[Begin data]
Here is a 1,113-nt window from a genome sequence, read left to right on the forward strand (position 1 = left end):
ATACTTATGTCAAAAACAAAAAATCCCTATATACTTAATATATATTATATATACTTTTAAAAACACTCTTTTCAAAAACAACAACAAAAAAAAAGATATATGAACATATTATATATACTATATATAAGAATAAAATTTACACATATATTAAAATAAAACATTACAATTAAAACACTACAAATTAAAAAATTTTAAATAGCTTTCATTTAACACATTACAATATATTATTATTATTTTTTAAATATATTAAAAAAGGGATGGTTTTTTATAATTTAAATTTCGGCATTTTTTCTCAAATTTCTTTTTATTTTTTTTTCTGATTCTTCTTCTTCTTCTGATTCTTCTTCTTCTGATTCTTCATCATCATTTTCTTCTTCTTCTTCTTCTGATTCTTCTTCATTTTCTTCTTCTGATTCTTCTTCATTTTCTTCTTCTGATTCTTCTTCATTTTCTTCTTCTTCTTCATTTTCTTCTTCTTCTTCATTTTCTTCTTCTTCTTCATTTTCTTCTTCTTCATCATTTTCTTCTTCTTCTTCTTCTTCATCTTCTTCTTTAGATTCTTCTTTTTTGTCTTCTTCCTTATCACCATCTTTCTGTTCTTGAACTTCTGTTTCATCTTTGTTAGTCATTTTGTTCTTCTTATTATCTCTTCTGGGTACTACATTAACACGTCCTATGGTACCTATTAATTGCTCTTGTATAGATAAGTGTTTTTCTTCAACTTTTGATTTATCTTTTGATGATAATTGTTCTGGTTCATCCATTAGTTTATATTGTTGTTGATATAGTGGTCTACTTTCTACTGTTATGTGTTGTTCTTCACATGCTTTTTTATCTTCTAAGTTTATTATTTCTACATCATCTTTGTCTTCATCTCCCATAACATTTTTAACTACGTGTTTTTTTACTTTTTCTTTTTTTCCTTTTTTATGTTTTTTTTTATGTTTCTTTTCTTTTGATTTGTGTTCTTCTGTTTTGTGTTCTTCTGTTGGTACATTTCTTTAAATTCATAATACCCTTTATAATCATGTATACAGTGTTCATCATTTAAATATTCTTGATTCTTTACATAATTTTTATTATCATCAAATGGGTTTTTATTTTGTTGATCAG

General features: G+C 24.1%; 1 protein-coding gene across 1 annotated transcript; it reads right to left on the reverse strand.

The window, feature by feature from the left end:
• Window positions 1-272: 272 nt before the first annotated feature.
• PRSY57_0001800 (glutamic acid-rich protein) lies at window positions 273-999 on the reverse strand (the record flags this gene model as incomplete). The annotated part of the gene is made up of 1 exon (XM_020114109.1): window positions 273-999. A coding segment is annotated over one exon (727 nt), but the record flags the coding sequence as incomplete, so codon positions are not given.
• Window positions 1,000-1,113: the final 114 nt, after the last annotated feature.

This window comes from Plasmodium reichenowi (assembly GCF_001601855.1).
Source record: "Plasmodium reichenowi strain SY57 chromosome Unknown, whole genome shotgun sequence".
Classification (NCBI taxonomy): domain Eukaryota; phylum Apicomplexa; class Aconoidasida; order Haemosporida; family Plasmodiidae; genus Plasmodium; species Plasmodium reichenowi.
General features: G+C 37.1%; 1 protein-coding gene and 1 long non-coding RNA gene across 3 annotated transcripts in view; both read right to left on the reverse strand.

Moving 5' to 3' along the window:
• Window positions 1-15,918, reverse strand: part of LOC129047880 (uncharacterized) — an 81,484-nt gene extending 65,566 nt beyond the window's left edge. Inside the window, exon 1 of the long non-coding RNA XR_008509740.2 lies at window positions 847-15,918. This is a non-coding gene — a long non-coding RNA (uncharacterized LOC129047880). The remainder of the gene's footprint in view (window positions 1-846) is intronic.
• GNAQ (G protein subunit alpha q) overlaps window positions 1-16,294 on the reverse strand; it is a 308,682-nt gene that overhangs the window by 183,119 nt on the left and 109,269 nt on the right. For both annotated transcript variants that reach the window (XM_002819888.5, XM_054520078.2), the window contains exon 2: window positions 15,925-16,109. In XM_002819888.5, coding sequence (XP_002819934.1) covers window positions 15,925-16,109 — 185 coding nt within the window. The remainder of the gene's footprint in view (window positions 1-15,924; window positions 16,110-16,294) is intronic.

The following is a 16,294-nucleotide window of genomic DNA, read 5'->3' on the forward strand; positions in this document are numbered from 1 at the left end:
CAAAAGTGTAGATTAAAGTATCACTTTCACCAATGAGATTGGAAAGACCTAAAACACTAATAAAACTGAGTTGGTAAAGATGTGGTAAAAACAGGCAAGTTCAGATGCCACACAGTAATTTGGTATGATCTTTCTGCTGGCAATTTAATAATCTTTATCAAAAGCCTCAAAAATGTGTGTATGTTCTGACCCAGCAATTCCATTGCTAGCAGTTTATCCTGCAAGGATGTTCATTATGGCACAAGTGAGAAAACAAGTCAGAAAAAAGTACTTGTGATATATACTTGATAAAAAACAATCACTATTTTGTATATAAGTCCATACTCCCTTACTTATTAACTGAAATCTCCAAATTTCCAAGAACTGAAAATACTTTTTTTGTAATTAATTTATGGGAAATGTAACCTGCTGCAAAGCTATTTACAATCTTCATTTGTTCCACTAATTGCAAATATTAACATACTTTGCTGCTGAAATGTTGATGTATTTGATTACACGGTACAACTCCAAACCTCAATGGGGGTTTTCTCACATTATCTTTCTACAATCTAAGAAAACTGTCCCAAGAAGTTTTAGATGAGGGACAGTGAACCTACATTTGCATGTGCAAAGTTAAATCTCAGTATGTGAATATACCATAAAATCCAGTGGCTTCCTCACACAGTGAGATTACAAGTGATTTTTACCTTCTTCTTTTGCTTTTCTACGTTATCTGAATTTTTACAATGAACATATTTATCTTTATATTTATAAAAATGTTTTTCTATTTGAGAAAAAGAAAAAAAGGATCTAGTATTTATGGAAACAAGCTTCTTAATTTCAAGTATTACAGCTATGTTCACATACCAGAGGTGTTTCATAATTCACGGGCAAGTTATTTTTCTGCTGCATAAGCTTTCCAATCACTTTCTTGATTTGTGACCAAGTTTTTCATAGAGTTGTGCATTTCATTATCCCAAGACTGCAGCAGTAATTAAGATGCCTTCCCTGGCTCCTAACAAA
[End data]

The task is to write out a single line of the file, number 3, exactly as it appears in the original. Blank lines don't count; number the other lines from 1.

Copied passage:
General features: G+C 24.1%; 1 protein-coding gene across 1 annotated transcript; it reads right to left on the reverse strand.